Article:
My father had taught me how to make star dumplings, back in Xacta. We had them for the festivals, and I could remember standing on his feet to reach above the rim of the pot, his hand folding around mine as we squeezed the dumplings into shape.

“Meica was like that,” said Aama from right behind me, and I damn near jumped out of my skin. I don’t go up on spirit much; in addition to everything else, it made me jumpy as hell. Aama was lucky she hadn’t come up on me when I was holding a knife, or I might have had a second dead girl to deal with.

“Like what?” I asked.

“She was made into a five-pointed star,” she said, grabbing one of the dumplings from the broth with her sticks. “It’s a Tauki symbol.”

“Great,” I said. “So there aren’t people out there waiting for stuffed bread? Because if there are, what the fuck are you doing by my station?”

“Ask him!” she said, gesturing towards one of the dishwashers. “Ask him what he knows!”

“Stuffed bread!” I bellowed, hopefully loud enough to keep people from thinking too much about what she had said. “And if you use the black tree fungus again, I swear Young Shuan will hear about it.” It was traditional in stuffed bread, but it was far too bitter for modern tastes.

Aama stalked back to her station, and after a quick glance at the dishwasher, I turned back to mine. He was a skinny fellow, who wore a long jacket all year round, even in the summer when it was too damn hot even when you weren’t in up to your elbows in a tub of hot water. I hadn’t really thought about it before then, but it could have been that he wore the jacket and his checked headband to keep Tauki scarring hidden—some of the Tauki higher-ups had scars and symbols burned into their flesh.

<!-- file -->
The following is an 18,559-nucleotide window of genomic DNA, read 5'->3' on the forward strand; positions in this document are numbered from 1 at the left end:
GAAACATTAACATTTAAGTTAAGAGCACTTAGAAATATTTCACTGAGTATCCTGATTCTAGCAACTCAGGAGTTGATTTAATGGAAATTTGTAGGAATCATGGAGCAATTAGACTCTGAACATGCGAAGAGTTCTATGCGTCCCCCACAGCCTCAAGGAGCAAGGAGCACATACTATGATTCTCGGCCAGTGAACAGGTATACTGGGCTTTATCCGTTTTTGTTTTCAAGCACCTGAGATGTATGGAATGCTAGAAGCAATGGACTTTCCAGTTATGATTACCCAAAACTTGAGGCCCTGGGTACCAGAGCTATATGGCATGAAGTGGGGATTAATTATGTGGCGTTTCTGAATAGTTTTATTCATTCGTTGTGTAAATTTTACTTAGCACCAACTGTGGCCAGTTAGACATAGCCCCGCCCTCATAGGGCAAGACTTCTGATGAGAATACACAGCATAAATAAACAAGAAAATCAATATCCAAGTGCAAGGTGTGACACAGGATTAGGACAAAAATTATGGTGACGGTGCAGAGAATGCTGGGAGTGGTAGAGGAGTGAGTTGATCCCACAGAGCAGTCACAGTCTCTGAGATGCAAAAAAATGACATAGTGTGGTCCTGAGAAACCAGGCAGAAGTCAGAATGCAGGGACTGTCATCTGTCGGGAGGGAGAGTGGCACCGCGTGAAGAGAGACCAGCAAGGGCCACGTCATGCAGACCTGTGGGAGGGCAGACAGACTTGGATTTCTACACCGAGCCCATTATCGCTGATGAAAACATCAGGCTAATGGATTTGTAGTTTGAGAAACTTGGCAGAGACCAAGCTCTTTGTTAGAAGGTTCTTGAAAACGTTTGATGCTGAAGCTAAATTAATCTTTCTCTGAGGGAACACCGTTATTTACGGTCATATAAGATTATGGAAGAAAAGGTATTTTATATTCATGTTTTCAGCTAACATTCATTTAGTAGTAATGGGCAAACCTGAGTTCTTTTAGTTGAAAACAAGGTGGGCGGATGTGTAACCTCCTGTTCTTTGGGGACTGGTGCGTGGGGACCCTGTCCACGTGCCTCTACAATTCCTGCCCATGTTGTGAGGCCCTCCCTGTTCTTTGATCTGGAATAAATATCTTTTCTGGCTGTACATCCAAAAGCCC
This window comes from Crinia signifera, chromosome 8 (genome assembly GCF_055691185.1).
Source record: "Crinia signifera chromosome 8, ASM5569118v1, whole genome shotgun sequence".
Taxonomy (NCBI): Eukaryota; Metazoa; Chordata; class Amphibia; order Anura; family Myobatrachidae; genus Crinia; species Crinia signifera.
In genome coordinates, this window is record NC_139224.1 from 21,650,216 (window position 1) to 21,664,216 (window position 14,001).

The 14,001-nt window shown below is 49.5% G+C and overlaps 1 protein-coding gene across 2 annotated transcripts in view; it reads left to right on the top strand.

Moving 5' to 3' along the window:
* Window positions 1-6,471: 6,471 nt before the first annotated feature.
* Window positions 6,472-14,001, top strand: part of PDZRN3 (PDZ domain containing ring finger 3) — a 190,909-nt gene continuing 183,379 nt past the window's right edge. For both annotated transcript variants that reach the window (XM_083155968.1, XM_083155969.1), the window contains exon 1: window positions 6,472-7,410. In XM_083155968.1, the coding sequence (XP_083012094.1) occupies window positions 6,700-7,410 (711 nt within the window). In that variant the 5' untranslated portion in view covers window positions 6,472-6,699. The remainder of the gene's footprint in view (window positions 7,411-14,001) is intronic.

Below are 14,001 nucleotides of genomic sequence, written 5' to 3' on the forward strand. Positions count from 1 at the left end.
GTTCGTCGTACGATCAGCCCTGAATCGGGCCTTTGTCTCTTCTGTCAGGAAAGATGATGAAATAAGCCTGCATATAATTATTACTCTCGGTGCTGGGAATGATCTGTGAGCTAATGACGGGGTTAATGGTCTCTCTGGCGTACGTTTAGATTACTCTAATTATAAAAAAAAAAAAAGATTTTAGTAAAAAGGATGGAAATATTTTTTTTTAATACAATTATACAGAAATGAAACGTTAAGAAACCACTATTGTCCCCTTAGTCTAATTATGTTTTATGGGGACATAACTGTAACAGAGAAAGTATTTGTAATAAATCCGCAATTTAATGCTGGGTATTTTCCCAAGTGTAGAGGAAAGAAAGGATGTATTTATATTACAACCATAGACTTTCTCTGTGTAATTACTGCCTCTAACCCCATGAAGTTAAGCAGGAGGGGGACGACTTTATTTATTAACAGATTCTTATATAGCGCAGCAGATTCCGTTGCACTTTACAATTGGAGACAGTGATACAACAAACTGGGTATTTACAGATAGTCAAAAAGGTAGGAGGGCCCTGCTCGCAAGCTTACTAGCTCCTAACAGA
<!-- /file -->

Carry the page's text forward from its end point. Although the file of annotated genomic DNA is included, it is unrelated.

Could have been that’s why he dressed like that, could have been something else. So long as people got their work done, I didn’t ask questions. He hadn’t given anything away in response to Aama; just looked up when she started yelling about him, then went back to grinding burnt dough off an oven pan.

If that had ended it, it would have been fine, even though we were limping through breakfast like a three-legged dog. The problem was that Aama was right. Maybe not about the dishwasher, but about the way the girl had been laid out. Arms and legs spread, and that mess of stomach and intestines between the legs. Not just that, but the way she had been opened up. The cuts had been rough, but it was clear enough; a five-pointed star had been cut out of her stomach, and her guts had been pulled out through it.

The five-pointed star was a Tauki symbol. That’s why we had star dumplings for festivals—Tauki was the royal religion, and the state festivals had all been Tauki. The dead girl had been Sisori. I had seen her at the lunchtime prayers.